Historic Jacksonville silent film studio could get $1 million from city in upcoming budget

Historic Jacksonville silent film studio could get $1 million from city in upcoming budget

JACKSONVILLE, Fla. — A historic Jacksonville silent film studio could get $1 million from the city in the upcoming budget.

Norman Studios in Arlington is the only surviving film studio complex in Jacksonville.

Action News Jax got the latest draft of Jacksonville’s proposed Capital Improvement Program.

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It’s a list of projects and funding Mayor Lenny Curry may introduce the City Council on Monday as part of his proposed budget.

It includes $1 million to renovate Norman Studios’ production building, to help it transform into a silent film museum, education center and screening room.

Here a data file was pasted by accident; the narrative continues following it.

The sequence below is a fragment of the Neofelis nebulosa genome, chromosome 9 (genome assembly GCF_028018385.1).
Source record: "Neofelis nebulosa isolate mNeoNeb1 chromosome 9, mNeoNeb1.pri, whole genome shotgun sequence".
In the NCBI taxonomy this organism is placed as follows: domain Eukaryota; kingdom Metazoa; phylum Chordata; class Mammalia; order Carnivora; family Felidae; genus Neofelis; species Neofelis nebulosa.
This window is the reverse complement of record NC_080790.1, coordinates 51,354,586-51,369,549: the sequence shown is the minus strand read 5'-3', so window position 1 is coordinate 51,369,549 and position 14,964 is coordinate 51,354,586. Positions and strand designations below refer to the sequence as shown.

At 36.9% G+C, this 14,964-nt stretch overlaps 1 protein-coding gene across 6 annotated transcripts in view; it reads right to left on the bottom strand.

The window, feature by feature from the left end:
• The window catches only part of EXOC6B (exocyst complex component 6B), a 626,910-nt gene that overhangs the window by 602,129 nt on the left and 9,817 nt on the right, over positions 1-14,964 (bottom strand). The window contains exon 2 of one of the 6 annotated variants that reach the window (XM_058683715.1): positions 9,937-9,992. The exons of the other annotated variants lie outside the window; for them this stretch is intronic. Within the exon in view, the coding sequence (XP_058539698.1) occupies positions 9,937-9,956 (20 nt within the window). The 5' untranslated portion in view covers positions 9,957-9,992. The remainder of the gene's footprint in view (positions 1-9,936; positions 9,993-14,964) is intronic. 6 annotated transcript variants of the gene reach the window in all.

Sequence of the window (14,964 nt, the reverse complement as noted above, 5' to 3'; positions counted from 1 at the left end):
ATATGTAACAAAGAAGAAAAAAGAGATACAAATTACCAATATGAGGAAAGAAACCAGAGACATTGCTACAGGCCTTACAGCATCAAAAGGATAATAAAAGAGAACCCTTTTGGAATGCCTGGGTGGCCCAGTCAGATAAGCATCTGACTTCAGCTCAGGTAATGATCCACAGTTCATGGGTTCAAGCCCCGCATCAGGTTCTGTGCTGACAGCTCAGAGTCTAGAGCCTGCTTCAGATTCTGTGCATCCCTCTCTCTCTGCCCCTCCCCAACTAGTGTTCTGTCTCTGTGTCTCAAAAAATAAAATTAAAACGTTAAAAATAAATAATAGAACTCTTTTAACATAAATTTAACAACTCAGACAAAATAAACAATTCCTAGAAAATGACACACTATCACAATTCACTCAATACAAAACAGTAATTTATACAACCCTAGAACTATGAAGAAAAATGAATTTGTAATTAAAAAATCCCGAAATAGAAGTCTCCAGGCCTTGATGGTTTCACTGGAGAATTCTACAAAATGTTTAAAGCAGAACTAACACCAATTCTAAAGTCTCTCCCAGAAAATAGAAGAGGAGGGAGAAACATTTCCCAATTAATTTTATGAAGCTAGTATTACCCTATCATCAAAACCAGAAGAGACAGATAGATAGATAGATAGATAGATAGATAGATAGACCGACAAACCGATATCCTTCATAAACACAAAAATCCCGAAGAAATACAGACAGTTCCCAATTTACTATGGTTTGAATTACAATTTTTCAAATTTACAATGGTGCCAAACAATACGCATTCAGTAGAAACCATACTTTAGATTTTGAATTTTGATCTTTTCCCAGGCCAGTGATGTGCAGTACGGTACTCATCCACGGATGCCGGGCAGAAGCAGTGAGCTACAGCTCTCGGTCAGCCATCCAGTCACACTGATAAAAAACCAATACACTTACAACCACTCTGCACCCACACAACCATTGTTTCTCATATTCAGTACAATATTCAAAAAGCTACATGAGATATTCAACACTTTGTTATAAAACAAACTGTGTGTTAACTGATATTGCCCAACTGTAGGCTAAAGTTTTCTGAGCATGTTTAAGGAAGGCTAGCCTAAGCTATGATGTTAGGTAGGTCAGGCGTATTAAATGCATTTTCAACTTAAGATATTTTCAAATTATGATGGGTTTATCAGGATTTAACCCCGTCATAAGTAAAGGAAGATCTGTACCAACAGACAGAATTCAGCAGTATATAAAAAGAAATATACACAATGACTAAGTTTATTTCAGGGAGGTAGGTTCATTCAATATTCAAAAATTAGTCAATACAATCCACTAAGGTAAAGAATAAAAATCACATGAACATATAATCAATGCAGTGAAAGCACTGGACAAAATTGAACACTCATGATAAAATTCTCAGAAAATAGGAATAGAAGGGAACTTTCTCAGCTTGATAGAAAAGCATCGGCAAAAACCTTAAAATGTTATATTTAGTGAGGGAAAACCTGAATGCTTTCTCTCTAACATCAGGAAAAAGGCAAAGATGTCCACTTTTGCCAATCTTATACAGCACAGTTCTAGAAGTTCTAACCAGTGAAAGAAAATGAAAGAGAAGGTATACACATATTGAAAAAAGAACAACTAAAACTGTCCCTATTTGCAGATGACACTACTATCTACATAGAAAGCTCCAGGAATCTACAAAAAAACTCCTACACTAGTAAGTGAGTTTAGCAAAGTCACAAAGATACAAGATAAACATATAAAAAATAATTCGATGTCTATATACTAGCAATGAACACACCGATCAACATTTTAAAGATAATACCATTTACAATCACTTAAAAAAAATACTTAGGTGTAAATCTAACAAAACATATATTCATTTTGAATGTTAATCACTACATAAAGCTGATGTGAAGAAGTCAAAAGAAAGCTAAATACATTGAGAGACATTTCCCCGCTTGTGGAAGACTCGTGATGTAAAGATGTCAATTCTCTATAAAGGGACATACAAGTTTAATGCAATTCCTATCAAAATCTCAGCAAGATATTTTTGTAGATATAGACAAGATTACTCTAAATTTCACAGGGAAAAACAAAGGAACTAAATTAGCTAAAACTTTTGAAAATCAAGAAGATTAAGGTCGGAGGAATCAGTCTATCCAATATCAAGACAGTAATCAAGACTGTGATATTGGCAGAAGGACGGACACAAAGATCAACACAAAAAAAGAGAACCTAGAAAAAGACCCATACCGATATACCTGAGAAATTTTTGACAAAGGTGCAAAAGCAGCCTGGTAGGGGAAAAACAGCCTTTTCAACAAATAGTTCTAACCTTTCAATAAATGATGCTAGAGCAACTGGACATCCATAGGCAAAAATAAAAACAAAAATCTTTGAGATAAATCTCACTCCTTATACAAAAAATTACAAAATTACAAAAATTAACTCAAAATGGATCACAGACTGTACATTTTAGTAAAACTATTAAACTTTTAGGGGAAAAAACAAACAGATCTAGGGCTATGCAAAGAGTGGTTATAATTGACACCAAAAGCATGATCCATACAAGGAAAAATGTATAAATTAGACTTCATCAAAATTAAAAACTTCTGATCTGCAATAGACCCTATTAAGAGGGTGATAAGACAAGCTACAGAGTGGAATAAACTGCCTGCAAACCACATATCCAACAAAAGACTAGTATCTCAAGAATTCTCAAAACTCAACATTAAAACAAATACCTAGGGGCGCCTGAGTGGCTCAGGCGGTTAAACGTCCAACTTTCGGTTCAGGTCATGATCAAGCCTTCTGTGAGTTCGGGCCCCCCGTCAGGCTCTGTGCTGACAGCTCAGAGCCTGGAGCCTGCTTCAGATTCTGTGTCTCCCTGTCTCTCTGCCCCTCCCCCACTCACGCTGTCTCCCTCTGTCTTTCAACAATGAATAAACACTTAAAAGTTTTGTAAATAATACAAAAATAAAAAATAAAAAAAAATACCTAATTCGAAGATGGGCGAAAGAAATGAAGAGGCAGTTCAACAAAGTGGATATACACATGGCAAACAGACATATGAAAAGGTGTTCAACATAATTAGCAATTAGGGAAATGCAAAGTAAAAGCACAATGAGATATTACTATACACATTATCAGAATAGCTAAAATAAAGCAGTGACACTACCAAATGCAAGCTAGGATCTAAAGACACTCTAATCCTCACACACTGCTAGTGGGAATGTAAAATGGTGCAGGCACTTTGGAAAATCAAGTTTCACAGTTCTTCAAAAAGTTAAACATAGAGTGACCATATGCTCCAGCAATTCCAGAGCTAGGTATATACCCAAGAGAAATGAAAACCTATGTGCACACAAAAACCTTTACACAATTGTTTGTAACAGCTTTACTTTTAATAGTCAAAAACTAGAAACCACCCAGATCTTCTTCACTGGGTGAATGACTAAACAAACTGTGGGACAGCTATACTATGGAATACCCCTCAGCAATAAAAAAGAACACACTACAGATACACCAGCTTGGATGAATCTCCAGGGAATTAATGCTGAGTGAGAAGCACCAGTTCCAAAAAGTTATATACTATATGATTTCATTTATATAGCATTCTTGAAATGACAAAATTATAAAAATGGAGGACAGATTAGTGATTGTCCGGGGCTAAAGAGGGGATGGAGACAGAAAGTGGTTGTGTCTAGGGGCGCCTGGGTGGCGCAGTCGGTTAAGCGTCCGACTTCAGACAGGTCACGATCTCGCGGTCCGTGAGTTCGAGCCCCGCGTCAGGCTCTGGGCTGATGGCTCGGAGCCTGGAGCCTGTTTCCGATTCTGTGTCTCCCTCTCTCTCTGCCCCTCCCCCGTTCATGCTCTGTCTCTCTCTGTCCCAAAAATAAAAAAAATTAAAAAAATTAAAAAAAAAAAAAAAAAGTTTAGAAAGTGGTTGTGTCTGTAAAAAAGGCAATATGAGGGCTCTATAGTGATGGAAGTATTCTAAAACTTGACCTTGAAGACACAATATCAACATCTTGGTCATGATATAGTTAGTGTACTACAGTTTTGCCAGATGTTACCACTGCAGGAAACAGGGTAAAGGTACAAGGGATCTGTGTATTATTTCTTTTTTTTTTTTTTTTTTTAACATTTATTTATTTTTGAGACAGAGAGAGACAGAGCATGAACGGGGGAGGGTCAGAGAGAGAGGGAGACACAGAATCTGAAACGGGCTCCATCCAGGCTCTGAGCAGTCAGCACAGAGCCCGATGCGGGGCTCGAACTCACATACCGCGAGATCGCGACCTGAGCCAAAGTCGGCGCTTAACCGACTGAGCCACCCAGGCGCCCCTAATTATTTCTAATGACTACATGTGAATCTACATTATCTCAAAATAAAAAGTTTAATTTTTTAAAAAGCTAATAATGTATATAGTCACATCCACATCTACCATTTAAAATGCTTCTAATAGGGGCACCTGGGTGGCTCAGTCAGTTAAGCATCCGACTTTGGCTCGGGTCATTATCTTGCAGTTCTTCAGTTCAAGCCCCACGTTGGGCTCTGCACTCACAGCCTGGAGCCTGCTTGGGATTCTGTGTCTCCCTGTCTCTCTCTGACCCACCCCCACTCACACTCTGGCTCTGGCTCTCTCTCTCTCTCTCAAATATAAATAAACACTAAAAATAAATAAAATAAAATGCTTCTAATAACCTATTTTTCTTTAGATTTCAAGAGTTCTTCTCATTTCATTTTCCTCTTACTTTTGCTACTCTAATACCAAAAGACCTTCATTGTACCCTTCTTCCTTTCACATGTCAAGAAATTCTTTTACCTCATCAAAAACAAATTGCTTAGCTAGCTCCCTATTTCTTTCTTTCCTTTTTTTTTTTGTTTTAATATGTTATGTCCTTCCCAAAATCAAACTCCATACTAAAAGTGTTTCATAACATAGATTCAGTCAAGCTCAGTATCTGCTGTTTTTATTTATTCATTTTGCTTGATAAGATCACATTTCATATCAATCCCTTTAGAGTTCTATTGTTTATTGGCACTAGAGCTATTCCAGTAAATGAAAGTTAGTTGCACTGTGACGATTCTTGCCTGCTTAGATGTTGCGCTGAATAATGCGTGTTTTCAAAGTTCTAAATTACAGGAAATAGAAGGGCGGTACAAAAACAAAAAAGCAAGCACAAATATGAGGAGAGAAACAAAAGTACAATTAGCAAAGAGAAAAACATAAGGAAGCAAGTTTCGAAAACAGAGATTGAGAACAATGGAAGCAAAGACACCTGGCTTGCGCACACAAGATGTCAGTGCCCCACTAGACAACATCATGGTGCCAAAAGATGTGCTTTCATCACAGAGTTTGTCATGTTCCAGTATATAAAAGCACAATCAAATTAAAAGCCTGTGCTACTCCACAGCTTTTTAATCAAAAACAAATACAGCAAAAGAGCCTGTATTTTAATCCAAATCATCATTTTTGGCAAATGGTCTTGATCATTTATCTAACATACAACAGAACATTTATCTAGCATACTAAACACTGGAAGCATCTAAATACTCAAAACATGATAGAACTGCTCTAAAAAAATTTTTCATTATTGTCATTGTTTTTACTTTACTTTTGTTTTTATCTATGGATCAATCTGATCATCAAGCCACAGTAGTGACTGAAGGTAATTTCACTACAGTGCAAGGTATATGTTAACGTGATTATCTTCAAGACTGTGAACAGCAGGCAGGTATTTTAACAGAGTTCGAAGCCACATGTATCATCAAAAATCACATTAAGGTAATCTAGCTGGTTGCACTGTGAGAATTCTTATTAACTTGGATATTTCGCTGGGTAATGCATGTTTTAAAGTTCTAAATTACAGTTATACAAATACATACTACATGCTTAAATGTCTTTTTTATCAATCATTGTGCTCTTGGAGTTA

“A million dollars would be an absolute renovation of this entire interior of this property,” said Norman Studios Silent Film Museum, Inc. Development Officer Rita Reagan.

Right now, the building is gutted.

It has no air conditioning, plumbing or elevator. It also needs a new electric system installed.

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That’s what the city money would pay for.

Filmmaker Richard Norman became famous for making “race films” at the studio.

He created the movies for African American audiences, with African American casts playing roles that challenged stereotypes.

“The civil rights movement hadn’t really started in the '20s. But it was nascent at that time. It was just coming awake. And the audiences themselves had to believe in themselves. So, they had to see themselves in the movies, because the movies were the big thing at this time,” said Reagan.

For Reagan, transforming the studio is a way to not only preserve the city’s cultural history, but ensure the studio plays a role in Jacksonville’s cultural future.